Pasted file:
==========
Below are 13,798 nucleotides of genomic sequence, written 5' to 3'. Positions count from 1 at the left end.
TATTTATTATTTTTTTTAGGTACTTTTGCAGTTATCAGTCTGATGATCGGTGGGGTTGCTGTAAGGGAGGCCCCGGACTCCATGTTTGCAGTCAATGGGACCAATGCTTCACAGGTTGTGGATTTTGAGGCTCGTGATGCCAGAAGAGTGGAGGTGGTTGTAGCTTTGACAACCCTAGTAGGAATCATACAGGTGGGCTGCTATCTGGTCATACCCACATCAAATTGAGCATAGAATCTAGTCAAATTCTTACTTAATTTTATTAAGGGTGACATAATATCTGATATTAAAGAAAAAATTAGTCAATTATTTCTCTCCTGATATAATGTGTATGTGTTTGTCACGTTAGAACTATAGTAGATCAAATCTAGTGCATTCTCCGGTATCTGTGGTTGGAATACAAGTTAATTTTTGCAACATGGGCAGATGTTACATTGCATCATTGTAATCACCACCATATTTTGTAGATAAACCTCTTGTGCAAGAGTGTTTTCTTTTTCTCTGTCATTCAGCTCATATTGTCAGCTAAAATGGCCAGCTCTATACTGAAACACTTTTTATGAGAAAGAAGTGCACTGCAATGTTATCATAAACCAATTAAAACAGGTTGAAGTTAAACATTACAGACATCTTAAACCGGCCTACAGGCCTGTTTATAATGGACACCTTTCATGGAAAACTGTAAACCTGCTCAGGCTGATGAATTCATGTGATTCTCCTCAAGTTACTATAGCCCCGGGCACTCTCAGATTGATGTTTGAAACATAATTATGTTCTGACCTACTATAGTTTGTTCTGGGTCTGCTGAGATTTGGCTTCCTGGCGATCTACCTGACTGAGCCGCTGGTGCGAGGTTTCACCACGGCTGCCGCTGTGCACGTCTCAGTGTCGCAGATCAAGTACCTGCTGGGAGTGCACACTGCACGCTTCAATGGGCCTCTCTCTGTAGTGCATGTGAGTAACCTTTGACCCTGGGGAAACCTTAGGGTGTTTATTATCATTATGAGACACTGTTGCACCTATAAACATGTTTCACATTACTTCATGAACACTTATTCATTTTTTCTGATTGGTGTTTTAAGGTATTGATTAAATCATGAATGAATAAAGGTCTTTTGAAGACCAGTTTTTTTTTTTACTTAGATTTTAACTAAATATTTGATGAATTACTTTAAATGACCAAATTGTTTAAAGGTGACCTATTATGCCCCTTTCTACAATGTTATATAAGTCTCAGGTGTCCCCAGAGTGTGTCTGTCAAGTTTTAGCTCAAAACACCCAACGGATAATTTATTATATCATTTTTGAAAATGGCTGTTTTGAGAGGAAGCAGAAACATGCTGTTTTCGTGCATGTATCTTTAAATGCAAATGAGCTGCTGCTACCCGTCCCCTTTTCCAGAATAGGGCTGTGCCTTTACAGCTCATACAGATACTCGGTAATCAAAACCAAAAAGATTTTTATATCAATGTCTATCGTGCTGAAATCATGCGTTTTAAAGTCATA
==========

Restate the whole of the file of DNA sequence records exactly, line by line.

Below are 13,798 nucleotides of genomic sequence, written 5' to 3'. Positions count from 1 at the left end.
TATTTATTATTTTTTTTAGGTACTTTTGCAGTTATCAGTCTGATGATCGGTGGGGTTGCTGTAAGGGAGGCCCCGGACTCCATGTTTGCAGTCAATGGGACCAATGCTTCACAGGTTGTGGATTTTGAGGCTCGTGATGCCAGAAGAGTGGAGGTGGTTGTAGCTTTGACAACCCTAGTAGGAATCATACAGGTGGGCTGCTATCTGGTCATACCCACATCAAATTGAGCATAGAATCTAGTCAAATTCTTACTTAATTTTATTAAGGGTGACATAATATCTGATATTAAAGAAAAAATTAGTCAATTATTTCTCTCCTGATATAATGTGTATGTGTTTGTCACGTTAGAACTATAGTAGATCAAATCTAGTGCATTCTCCGGTATCTGTGGTTGGAATACAAGTTAATTTTTGCAACATGGGCAGATGTTACATTGCATCATTGTAATCACCACCATATTTTGTAGATAAACCTCTTGTGCAAGAGTGTTTTCTTTTTCTCTGTCATTCAGCTCATATTGTCAGCTAAAATGGCCAGCTCTATACTGAAACACTTTTTATGAGAAAGAAGTGCACTGCAATGTTATCATAAACCAATTAAAACAGGTTGAAGTTAAACATTACAGACATCTTAAACCGGCCTACAGGCCTGTTTATAATGGACACCTTTCATGGAAAACTGTAAACCTGCTCAGGCTGATGAATTCATGTGATTCTCCTCAAGTTACTATAGCCCCGGGCACTCTCAGATTGATGTTTGAAACATAATTATGTTCTGACCTACTATAGTTTGTTCTGGGTCTGCTGAGATTTGGCTTCCTGGCGATCTACCTGACTGAGCCGCTGGTGCGAGGTTTCACCACGGCTGCCGCTGTGCACGTCTCAGTGTCGCAGATCAAGTACCTGCTGGGAGTGCACACTGCACGCTTCAATGGGCCTCTCTCTGTAGTGCATGTGAGTAACCTTTGACCCTGGGGAAACCTTAGGGTGTTTATTATCATTATGAGACACTGTTGCACCTATAAACATGTTTCACATTACTTCATGAACACTTATTCATTTTTTCTGATTGGTGTTTTAAGGTATTGATTAAATCATGAATGAATAAAGGTCTTTTGAAGACCAGTTTTTTTTTTTACTTAGATTTTAACTAAATATTTGATGAATTACTTTAAATGACCAAATTGTTTAAAGGTGACCTATTATGCCCCTTTCTACAATGTTATATAAGTCTCAGGTGTCCCCAGAGTGTGTCTGTCAAGTTTTAGCTCAAAACACCCAACGGATAATTTATTATATCATTTTTGAAAATGGCTGTTTTGAGAGGAAGCAGAAACATGCTGTTTTCGTGCATGTATCTTTAAATGCAAATGAGCTGCTGCTACCCGTCCCCTTTTCCAGAATAGGGCTGTGCCTTTACAGCTCATACAGATACTCGGTAATCAAAACCAAAAAGATTTTTATATCAATGTCTATCGTGCTGAAATCATGCGTTTTAAAGTCATA